Business in the Caribbean – Corporate formation in the Bahamas against the United States: the Caribbean shines
Americas News, NEW YORK, NY, Sat May 15, 2021: It is believed that it was in the Bahamas that Christopher Columbus first set foot in the Americas. Since then, this nation has had its exotic location and strategic position to its advantage. It was a British colony for most of the 17e and 18e centuries. Pirates preferred hiding places around islands for stolen treasure from ships passing through the region’s shipping lanes. Civil war and Prohibition benefited the Bahamas, but these 700 islands were economically devastated when they ended, that is, until they opened their doors to tourism.
Today, the Bahamas is not only a popular Caribbean tourist destination, but has a highly developed service sector. Despite some restrictions, the Bahamas generally have business-friendly regulations that make it easier start an LLC. It is also an attractive investment location. Compared to the 28% corporate tax proposed by President Biden in the United States, the 0% corporate tax in the Bahamas is very attractive to businesses.
What are the advantages of doing business in the Bahamas compared to the United States?
A pro-business and investor-friendly approach was encouraged by the International Business Companies Act passed in 1990. This made the Bahamas more than a popular tourist destination and opened the doors to foreign investors.
Foreign investment approval
All investors from all sectors of the Bahamas economy must seek approval from the Bahamas Investment Authority (BIA). The proposed activities must convince the BIA that they will benefit the nation. Some areas are reserved for islanders. These include property management, wholesale and retail, the domestic game industry, security services, are a few.
Some key areas such as financial literacy, capital investment, business plan, employment opportunities for islanders, source of business funds and all basic information on proposed shareholders are all taken into consideration. by the BIA.
All proposals approved by the BIA are presented to the National Economic Council, headed by the Prime Minister, for further consideration before a decision is made.
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Salaries for employees on sick leave, maternity leave, other employment related issues and pensions are covered by the program administered by the National Insurance Board (NIB). Everyone who works on the islands must make NIB contributions. All businesses, businesses and freelancers must register.
Contribution rates are 9.8% of actual wages with an insurable limit of just over 3,000 BSD per month. Employers pay 5.9% of contributions and the rest is paid by the employee.
Each company applies for a business license as soon as it obtains BIA approval. The process is quick and requires filling out a business license application form and a BSD 100 fee. Licensing is an annual requirement. Certain cases of non-resident companies are eligible for payment of an annual subscription of 300 BSD.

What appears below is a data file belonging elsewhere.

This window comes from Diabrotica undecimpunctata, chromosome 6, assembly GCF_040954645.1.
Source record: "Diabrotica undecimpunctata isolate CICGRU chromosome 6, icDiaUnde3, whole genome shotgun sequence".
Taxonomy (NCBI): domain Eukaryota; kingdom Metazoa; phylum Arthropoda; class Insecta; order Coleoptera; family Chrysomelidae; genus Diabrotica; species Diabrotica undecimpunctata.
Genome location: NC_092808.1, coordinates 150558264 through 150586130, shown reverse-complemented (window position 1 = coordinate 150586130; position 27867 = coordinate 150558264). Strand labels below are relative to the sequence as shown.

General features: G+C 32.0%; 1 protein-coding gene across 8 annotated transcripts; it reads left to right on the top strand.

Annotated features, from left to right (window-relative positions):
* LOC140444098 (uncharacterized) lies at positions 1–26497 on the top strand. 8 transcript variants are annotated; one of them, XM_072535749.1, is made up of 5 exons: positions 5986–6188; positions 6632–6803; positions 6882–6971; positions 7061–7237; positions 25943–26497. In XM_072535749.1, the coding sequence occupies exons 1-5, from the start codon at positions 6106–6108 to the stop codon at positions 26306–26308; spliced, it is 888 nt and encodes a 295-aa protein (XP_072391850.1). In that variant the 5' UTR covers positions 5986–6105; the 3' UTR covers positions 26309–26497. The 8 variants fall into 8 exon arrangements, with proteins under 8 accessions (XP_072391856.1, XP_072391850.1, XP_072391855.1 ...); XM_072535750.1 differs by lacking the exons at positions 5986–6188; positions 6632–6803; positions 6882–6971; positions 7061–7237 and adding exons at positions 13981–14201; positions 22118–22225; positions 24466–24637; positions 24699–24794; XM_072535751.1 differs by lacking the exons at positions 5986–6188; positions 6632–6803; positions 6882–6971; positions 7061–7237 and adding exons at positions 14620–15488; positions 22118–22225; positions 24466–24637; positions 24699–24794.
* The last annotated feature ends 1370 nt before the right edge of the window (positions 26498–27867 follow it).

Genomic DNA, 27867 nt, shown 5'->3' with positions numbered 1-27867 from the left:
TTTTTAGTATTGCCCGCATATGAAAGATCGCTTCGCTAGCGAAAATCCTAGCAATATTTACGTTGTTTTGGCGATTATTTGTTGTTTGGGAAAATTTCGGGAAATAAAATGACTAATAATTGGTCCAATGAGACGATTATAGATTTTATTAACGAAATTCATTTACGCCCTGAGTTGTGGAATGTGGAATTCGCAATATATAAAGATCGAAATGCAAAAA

Regardless of turnover, all permanent businesses must file annual income tax returns. These are due before January 31st and taxes are payable before March 31st. Companies with a turnover of 100,000 BSD or more also submit financial results and a certified statement issued by a professional independent accountant.
Business license taxes are based on turnover and type of business and range from 0.5% to 3% of gross annual income.
Types of businesses
The type of business most frequently used by foreigners is the International Business Company (IBC). However, other types of businesses commonly used are the limited liability company (LLC) and the segregated account company (SAC).
Value added tax (VAT)
The standard rate of VAT is 12% and applies to almost all goods and services in the Bahamas. Businesses that expect to achieve an annual turnover of 100,000 BSD must register for VAT.
Persons carrying on business in the Bahamas are exempt from personal or corporate income tax on their profits. However, a 5% stamp duty is imposed on all types of currency exchange and money transfer paid outside the Bahamas for amounts of $ 500,000 and more transferred out of the country. Stamp duty applies to the sale of a business at 6% and mortgages at 1%.
There is also a property tax of between 0.75% and 2% on the market value of properties with a few exceptions.
About 50% of Bahamian government revenue comes from customs and excise duties with an average import duty of 45%. Some items like electronics, watches, jewelry and perfumes are duty free, while cigars are subject to 220% import duty.
Investments are encouraged in the Bahamas and the government has ensured a stable and secure environment for doing business. Maybe getting started can be a bit trickier than in the US, but the process is reasonably straightforward. Low taxes make the Caribbean extremely attractive to American businesses.